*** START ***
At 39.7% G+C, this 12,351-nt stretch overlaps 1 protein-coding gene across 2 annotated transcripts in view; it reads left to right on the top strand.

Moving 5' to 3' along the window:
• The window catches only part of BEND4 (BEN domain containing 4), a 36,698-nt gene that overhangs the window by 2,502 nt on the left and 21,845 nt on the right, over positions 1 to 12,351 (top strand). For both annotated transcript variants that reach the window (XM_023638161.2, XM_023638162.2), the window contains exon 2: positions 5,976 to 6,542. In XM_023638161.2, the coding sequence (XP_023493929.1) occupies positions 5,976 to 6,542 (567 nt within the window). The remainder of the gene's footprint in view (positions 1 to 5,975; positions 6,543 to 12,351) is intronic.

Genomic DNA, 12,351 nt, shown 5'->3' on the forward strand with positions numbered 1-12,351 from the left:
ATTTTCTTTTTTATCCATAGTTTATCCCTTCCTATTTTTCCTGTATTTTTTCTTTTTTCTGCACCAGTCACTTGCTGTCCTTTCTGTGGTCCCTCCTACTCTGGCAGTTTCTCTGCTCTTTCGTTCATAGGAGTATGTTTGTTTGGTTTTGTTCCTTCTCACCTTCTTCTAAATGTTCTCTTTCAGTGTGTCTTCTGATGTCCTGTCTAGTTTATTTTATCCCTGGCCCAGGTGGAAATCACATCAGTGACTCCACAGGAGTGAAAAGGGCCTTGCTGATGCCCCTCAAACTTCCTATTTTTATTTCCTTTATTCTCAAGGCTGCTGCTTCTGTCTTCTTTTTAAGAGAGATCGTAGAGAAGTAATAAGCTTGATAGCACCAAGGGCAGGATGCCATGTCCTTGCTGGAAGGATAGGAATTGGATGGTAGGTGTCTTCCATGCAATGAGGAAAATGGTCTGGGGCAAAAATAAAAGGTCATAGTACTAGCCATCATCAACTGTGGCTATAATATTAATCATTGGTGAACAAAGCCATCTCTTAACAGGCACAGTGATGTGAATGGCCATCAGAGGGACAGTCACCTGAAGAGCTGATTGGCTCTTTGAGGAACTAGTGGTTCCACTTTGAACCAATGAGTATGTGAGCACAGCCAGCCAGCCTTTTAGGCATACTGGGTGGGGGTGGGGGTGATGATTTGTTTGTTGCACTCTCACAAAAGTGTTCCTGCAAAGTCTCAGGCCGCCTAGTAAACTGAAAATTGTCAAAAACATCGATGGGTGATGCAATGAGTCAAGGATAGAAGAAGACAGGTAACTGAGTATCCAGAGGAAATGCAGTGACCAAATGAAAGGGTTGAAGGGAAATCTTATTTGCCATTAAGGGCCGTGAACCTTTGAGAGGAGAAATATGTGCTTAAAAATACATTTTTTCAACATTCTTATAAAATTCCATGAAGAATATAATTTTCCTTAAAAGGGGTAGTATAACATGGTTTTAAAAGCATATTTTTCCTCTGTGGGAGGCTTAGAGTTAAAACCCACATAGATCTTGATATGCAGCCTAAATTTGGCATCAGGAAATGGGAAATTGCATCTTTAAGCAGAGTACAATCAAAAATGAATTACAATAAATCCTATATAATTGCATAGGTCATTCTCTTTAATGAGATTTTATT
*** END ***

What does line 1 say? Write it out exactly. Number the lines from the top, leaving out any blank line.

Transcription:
At 39.7% G+C, this 12,351-nt stretch overlaps 1 protein-coding gene across 2 annotated transcripts in view; it reads left to right on the top strand.